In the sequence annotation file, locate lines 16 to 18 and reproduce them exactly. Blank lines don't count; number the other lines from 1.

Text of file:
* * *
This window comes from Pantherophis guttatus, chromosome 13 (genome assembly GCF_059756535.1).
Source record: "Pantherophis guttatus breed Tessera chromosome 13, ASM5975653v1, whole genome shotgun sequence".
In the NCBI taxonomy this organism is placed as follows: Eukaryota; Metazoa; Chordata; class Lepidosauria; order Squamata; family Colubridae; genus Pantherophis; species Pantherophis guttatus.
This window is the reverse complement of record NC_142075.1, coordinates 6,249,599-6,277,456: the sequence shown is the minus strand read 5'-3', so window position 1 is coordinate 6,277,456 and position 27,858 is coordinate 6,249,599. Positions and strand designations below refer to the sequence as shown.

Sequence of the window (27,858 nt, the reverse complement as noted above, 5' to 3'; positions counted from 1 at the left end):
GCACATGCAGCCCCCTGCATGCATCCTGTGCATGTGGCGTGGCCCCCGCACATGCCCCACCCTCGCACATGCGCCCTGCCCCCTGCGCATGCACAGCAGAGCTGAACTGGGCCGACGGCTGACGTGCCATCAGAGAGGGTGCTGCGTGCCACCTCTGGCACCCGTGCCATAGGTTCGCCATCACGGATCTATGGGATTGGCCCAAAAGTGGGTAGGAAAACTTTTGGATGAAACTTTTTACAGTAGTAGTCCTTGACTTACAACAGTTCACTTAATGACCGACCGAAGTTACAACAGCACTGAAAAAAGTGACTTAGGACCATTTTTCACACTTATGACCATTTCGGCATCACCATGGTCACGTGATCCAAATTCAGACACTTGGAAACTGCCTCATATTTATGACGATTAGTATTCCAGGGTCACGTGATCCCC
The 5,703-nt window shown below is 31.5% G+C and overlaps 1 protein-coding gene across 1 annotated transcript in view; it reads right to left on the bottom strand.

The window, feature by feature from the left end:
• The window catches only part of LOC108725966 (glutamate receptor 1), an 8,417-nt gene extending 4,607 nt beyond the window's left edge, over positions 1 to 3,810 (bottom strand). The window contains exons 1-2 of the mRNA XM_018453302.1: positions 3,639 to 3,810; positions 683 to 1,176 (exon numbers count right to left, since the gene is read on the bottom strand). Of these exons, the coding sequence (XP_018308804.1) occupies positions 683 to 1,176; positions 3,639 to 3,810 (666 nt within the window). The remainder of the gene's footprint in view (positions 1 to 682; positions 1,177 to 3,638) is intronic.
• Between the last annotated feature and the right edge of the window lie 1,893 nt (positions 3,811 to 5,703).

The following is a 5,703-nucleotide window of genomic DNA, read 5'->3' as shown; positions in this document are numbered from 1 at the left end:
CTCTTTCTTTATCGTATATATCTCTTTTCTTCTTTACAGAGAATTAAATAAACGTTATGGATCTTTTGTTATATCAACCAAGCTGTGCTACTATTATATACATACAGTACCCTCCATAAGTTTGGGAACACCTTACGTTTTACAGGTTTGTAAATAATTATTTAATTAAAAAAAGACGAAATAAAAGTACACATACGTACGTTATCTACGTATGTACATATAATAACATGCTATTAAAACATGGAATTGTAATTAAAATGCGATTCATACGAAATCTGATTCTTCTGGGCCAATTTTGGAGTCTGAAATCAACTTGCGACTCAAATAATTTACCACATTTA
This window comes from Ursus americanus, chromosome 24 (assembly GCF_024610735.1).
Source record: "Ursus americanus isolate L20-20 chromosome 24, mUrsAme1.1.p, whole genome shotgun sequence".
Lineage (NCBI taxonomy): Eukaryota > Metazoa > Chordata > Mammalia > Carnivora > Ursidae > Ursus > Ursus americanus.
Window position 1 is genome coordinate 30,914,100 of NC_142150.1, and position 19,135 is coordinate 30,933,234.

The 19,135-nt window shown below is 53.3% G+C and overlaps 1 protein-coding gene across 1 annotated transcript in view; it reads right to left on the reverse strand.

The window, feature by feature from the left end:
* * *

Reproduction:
Window position 1 is genome coordinate 30,914,100 of NC_142150.1, and position 19,135 is coordinate 30,933,234.

The 19,135-nt window shown below is 53.3% G+C and overlaps 1 protein-coding gene across 1 annotated transcript in view; it reads right to left on the reverse strand.

The window, feature by feature from the left end: